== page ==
Today was the first day of the class. I wasn't sure what to expect (though I had an idea), so I went ahead and brought a couple of Eli's old shirts so that I could use them as painting smocks. Good thing I did, because they sure didn't have painting smocks for the kids.
(Elsie turned her head at the last moment to sabotage my photo! See that mischievous expression?)
I think that the kids are going to have a good time painting every Thursday, and I also think that you may be seeing some of these things as Christmas presents this year. Mwahahahaha.
Gladys' second week with us was very quiet. Elsie and Oscar left last Saturday to spend the week with the Beaver grandparents. It was nice to have someone else watching after the kids for the week so that I could continue to recover from my major abdominal surgery that ushered Gladys into the world. Though, as the week was drawing to a close, I really wanted my children all in one place, no matter how crazy they make me. They came home today and were full of stories of zoos, parks, aquariums, grocery stores, beaches...it was a busy week for them.
While they were gone, Gladys slept most of the time. When she was awake, she practiced burping--and she's getting better at it (though today I spent a lot of the day covered in milk that came back up with those burps, and I think that's because she's an overeater).
This is a picture of her from today, wearing a onesie that Grandma bought her--a beaver dressed up as a bunny. My mother-in-law has the craziest knack for finding children's clothes with beavers on them, haha. Oscar and Elsie each had beaver outfits that she found.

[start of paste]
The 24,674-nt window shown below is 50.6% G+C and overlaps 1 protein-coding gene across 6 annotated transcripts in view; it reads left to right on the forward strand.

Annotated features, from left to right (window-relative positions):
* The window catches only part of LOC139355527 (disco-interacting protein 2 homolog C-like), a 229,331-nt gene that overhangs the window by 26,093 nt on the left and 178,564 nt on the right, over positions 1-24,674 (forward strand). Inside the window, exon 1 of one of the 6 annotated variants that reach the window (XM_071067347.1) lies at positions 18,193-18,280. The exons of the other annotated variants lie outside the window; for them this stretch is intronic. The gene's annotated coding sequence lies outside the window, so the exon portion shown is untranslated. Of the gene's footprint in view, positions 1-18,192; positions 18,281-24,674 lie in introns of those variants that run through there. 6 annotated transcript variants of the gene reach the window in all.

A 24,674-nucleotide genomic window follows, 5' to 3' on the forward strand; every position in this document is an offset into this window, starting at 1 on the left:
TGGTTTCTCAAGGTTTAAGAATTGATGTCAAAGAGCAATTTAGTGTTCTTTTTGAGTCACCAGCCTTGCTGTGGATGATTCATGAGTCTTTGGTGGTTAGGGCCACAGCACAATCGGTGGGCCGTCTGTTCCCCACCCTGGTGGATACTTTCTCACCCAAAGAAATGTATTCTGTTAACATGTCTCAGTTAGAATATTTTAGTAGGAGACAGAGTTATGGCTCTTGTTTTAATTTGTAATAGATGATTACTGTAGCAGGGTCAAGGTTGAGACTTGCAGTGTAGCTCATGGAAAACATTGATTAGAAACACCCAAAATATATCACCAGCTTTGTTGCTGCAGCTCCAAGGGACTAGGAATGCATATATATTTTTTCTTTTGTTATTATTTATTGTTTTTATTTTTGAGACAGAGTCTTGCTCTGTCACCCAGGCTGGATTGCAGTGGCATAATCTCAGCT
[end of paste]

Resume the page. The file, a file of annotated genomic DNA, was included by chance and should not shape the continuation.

Early this week (Monday?), the outer part of her cord stump separated from the inner part, so she has a crispy disc where her belly button will be once it all heals. This was a surprise because Elsie's cord stayed on forever. Hyperbole. It actually took her stump 34 days to detach and leave a little crispy disc, which didn't last long after that. So, Gladys is ahead of the game, having her outer part detach at 9 days.
I went out to the breastfeeding support group at the hospital on Thursday. The main reason for going is to weigh her. The supplementary reasons are to meet people and sometimes get free stuff--plus it's an excuse to buy my lunch (hello, Chicken Salad Chick).
Gladys, 12 days old: 9.09 pounds.
Yowza! I'm starting to appreciate that babies over 8 pounds are actually big babies. There was another baby there that was 16 weeks old who just now is 10 pounds. Seriously. 12 days vs. 16 weeks. (That baby started at a little over 5 lbs.)
She's wearing newborn sleepers for now (though, I predict she will only fit them for another week), and size 0-3 month onesies. She's in size 1 diapers, and honestly, she never would have fit into newborn sizes...big baby.
So, this concludes two weeks of Gladys. Next thing you know it will be two years. Time will fly.
This is the story of Gladys' arrival. Before I begin the narrative, I just want to say that I have once again experienced God's sovereignty through the birth of a child. I have once again been reminded that I am not in control, and when I look back at the details, I am humbled and awed by God's greatness, His plan, His mercy, His grace.
On Thursday, May 1, I had my 39 week + 2 day appointment at LeeOB. I had had to reschedule from Tuesday with my regular doctor due to cheerleading conflicts and then bad weather. The only doctor available with an after-school slot was Dr. Harris, a doctor I saw once when I was pregnant with Elsie, but I hadn't seen him in almost five years (that I can recall). After waiting almost an hour to see him, he checked me, told me that this baby wasn't coming this week. I told him that didn't mean anything, and we laughed. I asked him to remind me how I would know that I needed to head to the hospital, since I didn't want to be that girl who lives less than two miles (four minutes) from the hospital who accidentally has the baby at home. Armed with this knowledge, I went to Chick-Fil-A to join the family.